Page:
The landscape of mobile payments and payment authentication is rapidly changing as user demand easier but also more secure options. The need for technology savvy individuals that can navigate the changes successfully and assist companies in providing for their client’s needs are now more important than ever.

Are you looking for a new challenge in the Information Technology industry? We can assist as we work side by side with some of South Africa’s most forward thinking technology companies. Communicate Personnel is a specialist IT recruitment company that can help you find your next job opportunity. We have a variety of IT vacancies ranging from Business Analysts, Java Developer, PHP Developer, C# Developer, BI Developer, .Net Developer, IT Manager, Linux Engineer and much more. Visit our website and apply today!

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SQL skills still in high demand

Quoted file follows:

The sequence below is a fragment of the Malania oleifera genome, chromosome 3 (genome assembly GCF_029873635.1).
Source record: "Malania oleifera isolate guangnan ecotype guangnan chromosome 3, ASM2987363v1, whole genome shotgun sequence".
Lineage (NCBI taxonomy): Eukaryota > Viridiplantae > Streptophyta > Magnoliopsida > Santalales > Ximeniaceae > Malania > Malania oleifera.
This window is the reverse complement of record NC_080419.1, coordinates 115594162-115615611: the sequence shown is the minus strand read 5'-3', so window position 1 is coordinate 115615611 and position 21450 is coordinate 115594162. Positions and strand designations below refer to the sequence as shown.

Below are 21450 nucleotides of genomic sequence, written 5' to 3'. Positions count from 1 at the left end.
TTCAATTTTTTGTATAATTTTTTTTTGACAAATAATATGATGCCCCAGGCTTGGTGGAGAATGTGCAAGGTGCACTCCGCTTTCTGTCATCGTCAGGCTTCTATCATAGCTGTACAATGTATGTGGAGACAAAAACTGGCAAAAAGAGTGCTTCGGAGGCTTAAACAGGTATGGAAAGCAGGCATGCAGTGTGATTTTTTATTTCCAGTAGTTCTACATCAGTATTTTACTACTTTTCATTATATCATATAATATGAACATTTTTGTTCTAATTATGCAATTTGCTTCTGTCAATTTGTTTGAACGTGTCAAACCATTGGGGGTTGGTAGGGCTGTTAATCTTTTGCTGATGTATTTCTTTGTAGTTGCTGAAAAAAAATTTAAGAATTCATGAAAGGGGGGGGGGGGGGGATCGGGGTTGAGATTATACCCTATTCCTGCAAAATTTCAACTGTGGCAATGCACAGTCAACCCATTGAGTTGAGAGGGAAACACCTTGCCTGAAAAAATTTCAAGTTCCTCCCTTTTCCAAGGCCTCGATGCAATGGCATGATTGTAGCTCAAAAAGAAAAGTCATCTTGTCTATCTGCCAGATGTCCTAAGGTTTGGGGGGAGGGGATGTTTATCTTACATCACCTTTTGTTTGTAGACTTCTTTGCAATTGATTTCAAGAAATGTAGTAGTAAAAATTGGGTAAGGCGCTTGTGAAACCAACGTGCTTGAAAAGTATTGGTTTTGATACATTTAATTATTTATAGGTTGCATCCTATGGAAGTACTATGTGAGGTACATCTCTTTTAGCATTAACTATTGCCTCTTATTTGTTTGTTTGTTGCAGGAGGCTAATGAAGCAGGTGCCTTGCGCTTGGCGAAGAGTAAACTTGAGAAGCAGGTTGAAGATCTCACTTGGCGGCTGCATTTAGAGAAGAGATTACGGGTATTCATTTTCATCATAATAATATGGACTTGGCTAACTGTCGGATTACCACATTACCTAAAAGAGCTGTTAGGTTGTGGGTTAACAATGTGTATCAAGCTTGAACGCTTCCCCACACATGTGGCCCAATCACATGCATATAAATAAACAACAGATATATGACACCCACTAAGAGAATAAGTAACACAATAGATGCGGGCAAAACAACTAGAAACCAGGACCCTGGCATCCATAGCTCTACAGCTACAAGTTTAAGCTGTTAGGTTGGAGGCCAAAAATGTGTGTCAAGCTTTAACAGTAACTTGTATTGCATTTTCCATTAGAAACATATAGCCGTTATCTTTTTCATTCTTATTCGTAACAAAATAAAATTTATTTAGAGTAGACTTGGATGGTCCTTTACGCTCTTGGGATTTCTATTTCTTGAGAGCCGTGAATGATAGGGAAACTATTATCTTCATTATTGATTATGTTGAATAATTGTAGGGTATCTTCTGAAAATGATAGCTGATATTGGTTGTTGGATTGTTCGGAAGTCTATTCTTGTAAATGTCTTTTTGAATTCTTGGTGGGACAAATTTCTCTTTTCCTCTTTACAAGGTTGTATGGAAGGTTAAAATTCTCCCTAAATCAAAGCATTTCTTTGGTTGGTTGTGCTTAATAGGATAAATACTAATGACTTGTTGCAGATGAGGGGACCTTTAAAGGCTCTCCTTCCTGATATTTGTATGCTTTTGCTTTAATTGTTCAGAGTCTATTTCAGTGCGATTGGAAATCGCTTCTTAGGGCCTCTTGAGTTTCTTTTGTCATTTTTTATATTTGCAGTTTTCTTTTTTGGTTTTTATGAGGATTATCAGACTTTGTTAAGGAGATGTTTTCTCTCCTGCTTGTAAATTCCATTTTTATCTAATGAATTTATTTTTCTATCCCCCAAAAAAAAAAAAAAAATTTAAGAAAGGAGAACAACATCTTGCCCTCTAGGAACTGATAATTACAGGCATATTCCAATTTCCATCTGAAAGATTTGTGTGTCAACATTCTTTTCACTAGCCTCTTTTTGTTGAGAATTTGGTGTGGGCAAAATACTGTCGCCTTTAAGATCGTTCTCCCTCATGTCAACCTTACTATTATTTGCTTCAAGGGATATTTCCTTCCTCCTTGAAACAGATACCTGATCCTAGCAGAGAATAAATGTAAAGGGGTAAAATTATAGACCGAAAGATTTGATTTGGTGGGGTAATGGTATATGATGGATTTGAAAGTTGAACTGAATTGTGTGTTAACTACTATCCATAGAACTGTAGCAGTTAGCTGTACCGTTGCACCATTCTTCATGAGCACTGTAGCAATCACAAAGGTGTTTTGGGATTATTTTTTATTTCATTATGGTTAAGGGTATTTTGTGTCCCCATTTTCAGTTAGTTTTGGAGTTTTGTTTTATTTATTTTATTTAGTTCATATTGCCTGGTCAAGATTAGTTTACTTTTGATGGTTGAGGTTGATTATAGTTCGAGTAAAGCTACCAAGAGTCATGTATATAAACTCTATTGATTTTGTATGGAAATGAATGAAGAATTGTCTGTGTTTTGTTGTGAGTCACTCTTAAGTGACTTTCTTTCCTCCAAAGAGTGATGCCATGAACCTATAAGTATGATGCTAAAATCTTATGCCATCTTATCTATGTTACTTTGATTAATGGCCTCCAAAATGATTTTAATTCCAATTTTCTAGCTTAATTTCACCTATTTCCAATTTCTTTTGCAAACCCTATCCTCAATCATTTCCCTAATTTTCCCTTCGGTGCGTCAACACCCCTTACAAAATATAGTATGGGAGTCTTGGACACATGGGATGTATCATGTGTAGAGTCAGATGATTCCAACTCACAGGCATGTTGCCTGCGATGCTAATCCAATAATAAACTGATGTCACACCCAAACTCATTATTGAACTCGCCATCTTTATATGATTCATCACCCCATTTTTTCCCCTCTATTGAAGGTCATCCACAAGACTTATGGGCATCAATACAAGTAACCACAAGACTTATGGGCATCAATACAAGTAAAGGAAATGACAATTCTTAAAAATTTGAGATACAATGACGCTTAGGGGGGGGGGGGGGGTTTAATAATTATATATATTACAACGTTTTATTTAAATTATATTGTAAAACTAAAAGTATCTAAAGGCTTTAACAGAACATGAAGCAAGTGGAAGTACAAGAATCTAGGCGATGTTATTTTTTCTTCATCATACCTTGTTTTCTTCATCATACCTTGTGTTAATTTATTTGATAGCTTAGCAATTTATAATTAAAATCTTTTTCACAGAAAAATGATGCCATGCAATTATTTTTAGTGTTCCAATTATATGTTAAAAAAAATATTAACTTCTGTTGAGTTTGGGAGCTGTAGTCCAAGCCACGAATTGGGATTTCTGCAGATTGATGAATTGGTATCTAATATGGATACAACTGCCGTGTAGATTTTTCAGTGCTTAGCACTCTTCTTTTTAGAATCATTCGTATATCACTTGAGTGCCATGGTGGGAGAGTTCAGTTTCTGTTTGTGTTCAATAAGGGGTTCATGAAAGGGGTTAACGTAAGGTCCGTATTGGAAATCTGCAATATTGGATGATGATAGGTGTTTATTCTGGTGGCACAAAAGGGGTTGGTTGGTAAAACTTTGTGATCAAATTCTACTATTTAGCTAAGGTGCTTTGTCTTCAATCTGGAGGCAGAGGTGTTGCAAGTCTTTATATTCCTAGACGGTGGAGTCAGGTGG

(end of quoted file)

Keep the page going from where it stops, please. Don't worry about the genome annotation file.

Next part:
Mallisa Watson - Wednesday, June 11, 2014

Words Displays Code Html Php And SqlWith the huge selection of platforms, programming language, and technology choices available today, it’s not easy for software developers to outline where to best invest time in training skills. Most often the question asked is whether or not you should invest your time in a particular software or technology.

Fortunately with the hope and challenges of big data, technology has opened up a whole new range of analytics. As a result developments have arisen for programmatic approaches, and expertise in SQL is one of them.